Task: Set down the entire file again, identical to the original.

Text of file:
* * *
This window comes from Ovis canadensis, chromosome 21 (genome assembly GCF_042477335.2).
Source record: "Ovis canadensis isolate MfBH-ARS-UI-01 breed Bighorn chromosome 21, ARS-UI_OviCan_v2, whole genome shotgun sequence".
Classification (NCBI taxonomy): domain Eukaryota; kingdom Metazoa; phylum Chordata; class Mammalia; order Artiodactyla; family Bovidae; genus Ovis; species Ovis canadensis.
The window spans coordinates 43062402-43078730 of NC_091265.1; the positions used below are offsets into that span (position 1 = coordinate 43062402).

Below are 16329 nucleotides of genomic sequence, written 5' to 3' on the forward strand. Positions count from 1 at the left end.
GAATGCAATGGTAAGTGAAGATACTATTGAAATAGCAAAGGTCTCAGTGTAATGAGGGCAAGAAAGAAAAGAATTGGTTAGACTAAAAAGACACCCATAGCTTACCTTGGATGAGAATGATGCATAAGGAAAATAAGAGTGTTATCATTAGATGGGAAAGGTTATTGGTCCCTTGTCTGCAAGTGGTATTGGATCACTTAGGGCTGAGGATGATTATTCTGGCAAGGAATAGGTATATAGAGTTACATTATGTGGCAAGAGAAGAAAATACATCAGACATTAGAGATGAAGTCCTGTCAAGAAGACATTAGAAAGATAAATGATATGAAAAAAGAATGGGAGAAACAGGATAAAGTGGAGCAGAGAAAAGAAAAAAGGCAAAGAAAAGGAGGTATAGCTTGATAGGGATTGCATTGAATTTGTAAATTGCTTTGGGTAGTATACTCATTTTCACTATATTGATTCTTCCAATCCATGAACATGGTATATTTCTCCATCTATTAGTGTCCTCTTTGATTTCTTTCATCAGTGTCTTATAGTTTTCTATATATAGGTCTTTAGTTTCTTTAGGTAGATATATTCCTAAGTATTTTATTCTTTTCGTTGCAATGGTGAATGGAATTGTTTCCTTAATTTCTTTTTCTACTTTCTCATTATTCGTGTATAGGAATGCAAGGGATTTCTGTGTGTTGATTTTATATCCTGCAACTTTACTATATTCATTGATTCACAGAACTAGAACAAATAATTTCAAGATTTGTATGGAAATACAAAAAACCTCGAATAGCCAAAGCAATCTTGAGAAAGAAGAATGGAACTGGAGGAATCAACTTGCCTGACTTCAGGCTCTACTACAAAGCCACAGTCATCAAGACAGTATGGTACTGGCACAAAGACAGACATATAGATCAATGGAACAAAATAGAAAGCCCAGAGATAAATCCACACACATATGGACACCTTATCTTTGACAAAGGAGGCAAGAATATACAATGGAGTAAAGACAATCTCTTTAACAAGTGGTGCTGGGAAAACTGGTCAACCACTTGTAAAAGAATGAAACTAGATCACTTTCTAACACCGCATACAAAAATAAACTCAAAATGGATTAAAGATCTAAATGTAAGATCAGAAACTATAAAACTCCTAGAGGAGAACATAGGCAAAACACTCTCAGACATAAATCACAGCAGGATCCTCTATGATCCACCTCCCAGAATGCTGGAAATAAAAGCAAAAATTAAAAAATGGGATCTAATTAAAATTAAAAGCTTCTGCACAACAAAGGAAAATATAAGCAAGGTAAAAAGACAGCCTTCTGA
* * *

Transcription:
This window comes from Ovis canadensis, chromosome 21 (genome assembly GCF_042477335.2).
Source record: "Ovis canadensis isolate MfBH-ARS-UI-01 breed Bighorn chromosome 21, ARS-UI_OviCan_v2, whole genome shotgun sequence".
Classification (NCBI taxonomy): domain Eukaryota; kingdom Metazoa; phylum Chordata; class Mammalia; order Artiodactyla; family Bovidae; genus Ovis; species Ovis canadensis.
The window spans coordinates 43062402-43078730 of NC_091265.1; the positions used below are offsets into that span (position 1 = coordinate 43062402).

Below are 16329 nucleotides of genomic sequence, written 5' to 3' on the forward strand. Positions count from 1 at the left end.
GAATGCAATGGTAAGTGAAGATACTATTGAAATAGCAAAGGTCTCAGTGTAATGAGGGCAAGAAAGAAAAGAATTGGTTAGACTAAAAAGACACCCATAGCTTACCTTGGATGAGAATGATGCATAAGGAAAATAAGAGTGTTATCATTAGATGGGAAAGGTTATTGGTCCCTTGTCTGCAAGTGGTATTGGATCACTTAGGGCTGAGGATGATTATTCTGGCAAGGAATAGGTATATAGAGTTACATTATGTGGCAAGAGAAGAAAATACATCAGACATTAGAGATGAAGTCCTGTCAAGAAGACATTAGAAAGATAAATGATATGAAAAAAGAATGGGAGAAACAGGATAAAGTGGAGCAGAGAAAAGAAAAAAGGCAAAGAAAAGGAGGTATAGCTTGATAGGGATTGCATTGAATTTGTAAATTGCTTTGGGTAGTATACTCATTTTCACTATATTGATTCTTCCAATCCATGAACATGGTATATTTCTCCATCTATTAGTGTCCTCTTTGATTTCTTTCATCAGTGTCTTATAGTTTTCTATATATAGGTCTTTAGTTTCTTTAGGTAGATATATTCCTAAGTATTTTATTCTTTTCGTTGCAATGGTGAATGGAATTGTTTCCTTAATTTCTTTTTCTACTTTCTCATTATTCGTGTATAGGAATGCAAGGGATTTCTGTGTGTTGATTTTATATCCTGCAACTTTACTATATTCATTGATTCACAGAACTAGAACAAATAATTTCAAGATTTGTATGGAAATACAAAAAACCTCGAATAGCCAAAGCAATCTTGAGAAAGAAGAATGGAACTGGAGGAATCAACTTGCCTGACTTCAGGCTCTACTACAAAGCCACAGTCATCAAGACAGTATGGTACTGGCACAAAGACAGACATATAGATCAATGGAACAAAATAGAAAGCCCAGAGATAAATCCACACACATATGGACACCTTATCTTTGACAAAGGAGGCAAGAATATACAATGGAGTAAAGACAATCTCTTTAACAAGTGGTGCTGGGAAAACTGGTCAACCACTTGTAAAAGAATGAAACTAGATCACTTTCTAACACCGCATACAAAAATAAACTCAAAATGGATTAAAGATCTAAATGTAAGATCAGAAACTATAAAACTCCTAGAGGAGAACATAGGCAAAACACTCTCAGACATAAATCACAGCAGGATCCTCTATGATCCACCTCCCAGAATGCTGGAAATAAAAGCAAAAATTAAAAAATGGGATCTAATTAAAATTAAAAGCTTCTGCACAACAAAGGAAAATATAAGCAAGGTAAAAAGACAGCCTTCTGA